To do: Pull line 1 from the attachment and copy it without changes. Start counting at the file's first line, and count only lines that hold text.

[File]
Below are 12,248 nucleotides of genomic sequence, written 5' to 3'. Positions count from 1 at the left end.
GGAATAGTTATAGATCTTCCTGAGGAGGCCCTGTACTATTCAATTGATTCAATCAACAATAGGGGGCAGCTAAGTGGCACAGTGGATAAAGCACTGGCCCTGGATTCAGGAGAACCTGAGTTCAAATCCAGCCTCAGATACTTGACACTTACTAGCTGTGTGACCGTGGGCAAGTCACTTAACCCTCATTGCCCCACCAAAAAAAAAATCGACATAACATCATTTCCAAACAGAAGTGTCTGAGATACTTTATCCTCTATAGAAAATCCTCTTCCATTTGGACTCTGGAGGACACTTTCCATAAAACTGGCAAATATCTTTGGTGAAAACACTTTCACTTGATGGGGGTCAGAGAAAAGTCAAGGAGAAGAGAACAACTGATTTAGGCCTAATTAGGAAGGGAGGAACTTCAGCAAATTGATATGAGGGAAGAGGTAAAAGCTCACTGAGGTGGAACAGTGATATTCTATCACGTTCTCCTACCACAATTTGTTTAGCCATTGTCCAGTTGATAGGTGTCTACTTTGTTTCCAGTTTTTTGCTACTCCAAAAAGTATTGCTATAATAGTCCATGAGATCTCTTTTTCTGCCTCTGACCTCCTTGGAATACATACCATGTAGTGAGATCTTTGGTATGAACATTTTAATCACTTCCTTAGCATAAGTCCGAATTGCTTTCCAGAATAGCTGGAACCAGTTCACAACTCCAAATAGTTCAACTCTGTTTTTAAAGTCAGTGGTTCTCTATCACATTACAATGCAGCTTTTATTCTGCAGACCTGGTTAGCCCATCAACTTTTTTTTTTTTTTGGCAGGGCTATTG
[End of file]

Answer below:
Below are 12,248 nucleotides of genomic sequence, written 5' to 3'. Positions count from 1 at the left end.